An expensive error: The SA should manage its finances more responsibly
Written by Flat Hat Editorial Board|
February 7, 2013
Since the purpose of the Student Assembly at the College of William and Mary is to allocate student funds, the primary power of the SA rests in its money. Right now, however, it does not have very much. The SA’s finances nearly dipped into the red zone when it failed to tell the Student Health Center it would no longer provide free STI testing to students. We are disappointed in the SA’s failure to manage its funding this year.
After a year of massive spending, we are sorry to hear that STI testing is being reduced to only subsidies for four tests. Issues that affect students’ health on campus, such as mental healthcare and STI testing, should be prioritized above other spending, even big name speakers, such as His Holiness the Dalai Lama — and especially above frivolous purchases, such as koozies. While not everyone will benefit from services like STI testing, concern for the health of the Tribe community should come first. Students should be able to know their peers have access to those services when in need.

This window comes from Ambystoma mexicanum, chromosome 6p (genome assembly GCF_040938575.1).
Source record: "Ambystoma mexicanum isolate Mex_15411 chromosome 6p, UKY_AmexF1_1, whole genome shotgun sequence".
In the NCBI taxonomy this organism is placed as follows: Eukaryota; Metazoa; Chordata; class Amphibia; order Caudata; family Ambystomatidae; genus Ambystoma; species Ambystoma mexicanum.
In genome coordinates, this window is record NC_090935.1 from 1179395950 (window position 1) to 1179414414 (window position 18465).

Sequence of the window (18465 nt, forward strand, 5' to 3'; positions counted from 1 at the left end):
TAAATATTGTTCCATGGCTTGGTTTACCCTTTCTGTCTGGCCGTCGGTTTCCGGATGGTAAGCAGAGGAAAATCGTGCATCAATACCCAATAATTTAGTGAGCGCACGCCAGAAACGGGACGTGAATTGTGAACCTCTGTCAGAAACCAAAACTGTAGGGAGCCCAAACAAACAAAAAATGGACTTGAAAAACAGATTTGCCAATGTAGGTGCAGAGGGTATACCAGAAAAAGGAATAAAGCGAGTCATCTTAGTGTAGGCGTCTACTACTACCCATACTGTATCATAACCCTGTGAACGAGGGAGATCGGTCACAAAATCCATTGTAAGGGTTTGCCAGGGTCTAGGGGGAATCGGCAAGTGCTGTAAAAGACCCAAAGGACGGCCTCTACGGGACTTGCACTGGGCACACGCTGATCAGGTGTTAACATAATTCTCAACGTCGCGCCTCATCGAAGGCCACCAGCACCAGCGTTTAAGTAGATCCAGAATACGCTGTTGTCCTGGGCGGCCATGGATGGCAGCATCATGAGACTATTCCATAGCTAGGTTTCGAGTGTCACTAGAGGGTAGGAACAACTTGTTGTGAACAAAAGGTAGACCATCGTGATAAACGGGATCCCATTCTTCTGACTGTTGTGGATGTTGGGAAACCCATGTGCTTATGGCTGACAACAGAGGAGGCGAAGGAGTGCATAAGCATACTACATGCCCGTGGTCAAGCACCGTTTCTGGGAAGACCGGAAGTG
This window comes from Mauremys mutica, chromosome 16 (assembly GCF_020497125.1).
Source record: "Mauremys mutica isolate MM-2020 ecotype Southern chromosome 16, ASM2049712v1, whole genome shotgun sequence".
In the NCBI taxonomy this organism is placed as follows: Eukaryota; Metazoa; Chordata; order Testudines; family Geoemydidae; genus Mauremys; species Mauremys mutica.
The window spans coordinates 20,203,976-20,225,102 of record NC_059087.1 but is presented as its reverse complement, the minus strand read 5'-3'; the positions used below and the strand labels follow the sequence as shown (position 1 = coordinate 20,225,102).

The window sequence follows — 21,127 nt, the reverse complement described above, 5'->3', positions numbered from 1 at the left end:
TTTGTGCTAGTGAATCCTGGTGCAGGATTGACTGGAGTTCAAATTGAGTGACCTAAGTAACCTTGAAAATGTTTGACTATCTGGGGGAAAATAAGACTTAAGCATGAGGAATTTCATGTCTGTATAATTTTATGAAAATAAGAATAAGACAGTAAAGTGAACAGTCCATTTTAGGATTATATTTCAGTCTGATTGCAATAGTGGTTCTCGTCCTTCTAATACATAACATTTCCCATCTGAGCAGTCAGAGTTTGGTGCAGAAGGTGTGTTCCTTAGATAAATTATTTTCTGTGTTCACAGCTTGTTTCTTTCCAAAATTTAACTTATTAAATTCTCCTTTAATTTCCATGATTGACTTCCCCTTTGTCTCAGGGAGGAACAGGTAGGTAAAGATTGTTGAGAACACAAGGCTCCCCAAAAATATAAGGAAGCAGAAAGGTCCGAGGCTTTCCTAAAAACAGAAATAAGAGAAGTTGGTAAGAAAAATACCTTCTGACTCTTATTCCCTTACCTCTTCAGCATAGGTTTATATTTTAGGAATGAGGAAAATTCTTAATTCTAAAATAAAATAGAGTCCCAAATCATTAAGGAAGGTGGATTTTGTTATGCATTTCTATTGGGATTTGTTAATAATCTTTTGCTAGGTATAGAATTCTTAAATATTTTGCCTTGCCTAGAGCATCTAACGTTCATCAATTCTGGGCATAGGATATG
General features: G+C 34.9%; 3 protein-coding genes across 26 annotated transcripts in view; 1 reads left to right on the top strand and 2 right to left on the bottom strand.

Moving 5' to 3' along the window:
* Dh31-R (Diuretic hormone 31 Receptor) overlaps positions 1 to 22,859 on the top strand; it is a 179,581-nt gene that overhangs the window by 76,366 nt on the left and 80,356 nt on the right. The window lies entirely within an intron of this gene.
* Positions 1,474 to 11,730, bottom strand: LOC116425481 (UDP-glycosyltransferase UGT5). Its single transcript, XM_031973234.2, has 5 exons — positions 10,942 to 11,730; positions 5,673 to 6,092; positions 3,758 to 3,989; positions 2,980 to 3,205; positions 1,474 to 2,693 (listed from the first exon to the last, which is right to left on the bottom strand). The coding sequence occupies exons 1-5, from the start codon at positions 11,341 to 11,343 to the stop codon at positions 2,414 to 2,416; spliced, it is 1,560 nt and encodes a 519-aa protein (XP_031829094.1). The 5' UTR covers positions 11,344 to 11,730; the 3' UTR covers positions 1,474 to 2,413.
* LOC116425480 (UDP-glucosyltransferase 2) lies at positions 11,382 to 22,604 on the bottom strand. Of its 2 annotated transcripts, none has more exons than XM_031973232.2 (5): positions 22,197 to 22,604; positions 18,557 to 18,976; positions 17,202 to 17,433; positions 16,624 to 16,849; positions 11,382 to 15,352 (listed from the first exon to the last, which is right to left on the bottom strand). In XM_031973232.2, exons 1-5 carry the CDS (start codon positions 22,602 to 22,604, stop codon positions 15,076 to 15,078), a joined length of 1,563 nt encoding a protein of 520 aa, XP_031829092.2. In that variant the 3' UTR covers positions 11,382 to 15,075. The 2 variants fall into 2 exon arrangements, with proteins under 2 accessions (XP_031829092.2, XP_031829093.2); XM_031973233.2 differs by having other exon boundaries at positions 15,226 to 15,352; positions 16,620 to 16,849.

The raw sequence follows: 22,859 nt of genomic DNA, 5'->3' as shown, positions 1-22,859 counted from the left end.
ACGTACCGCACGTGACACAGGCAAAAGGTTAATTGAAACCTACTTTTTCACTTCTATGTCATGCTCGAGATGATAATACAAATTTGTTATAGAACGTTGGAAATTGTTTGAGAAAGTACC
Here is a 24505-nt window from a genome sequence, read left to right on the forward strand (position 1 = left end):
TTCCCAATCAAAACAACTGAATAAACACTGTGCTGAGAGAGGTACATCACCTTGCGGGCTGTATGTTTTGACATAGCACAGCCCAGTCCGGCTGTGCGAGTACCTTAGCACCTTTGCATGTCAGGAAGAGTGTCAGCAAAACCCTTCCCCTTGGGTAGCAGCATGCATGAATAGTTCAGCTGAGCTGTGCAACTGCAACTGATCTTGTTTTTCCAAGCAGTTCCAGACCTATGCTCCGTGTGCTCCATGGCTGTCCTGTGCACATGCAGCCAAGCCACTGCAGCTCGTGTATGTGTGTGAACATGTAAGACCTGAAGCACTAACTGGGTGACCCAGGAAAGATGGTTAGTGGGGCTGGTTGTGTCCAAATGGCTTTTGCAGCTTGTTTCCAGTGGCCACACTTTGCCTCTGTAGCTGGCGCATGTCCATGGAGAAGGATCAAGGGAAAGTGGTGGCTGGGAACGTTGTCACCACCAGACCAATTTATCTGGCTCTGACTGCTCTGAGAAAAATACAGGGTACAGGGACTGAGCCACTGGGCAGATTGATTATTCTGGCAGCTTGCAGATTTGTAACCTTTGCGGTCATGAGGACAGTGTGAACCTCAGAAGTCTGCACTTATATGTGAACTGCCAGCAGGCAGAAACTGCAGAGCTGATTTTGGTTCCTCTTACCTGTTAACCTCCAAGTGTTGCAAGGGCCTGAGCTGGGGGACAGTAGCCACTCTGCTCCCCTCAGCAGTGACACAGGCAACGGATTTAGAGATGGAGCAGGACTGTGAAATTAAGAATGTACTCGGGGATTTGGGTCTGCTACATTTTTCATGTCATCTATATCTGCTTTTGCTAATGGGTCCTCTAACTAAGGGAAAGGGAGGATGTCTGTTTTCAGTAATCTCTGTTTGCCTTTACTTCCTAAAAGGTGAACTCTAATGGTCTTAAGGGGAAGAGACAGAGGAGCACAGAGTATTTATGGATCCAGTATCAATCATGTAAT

In the end, however, the SA should not have to choose between big events like the Dalia Lama and free STI testing if funds are managed properly. The SA is now in debt because senators failed to accomplish something as menial as notifying the Health Center of its decision to stop fully funding STI testing. Many of the SA’s financial woes have resulted from miscommunications, such as Parking Services providing too many free shuttle trips to the airport or the Health Center using funding for the Gardasil vaccine. These were undoubtedly mutual misunderstandings; however, the SA must be responsible for monitoring its money.
The SA’s inability to account for all of its money seems to be a disturbing trend that has continued over many years. In previous years, SA members have simply misplaced money. Every year, each student at the College pays $98 toward SA funds. We do not believe we are asking for too much when we ask that the SA be held accountable for making the best use of this money — and certainly not when we ask that it keep track of where the money is going, at the very least.
The SA must learn from its mistakes because it cannot help the student body if it has no money. This trend is not the fault of the current SA, but they need to start a culture of accountability so these same slip-ups do not continue.
With SA elections on the horizon, we ask that students consider what they want from their candidates, both in personal attributes and in how they prioritize funding. Students who are considering running for the SA should also begin to develop a plan for what they want to accomplish as members of the SA and should detail how they intend to achieve their goals so they will be prepared before the election.
Each student at the College funds the SA, and each student should hold the SA accountable for that money.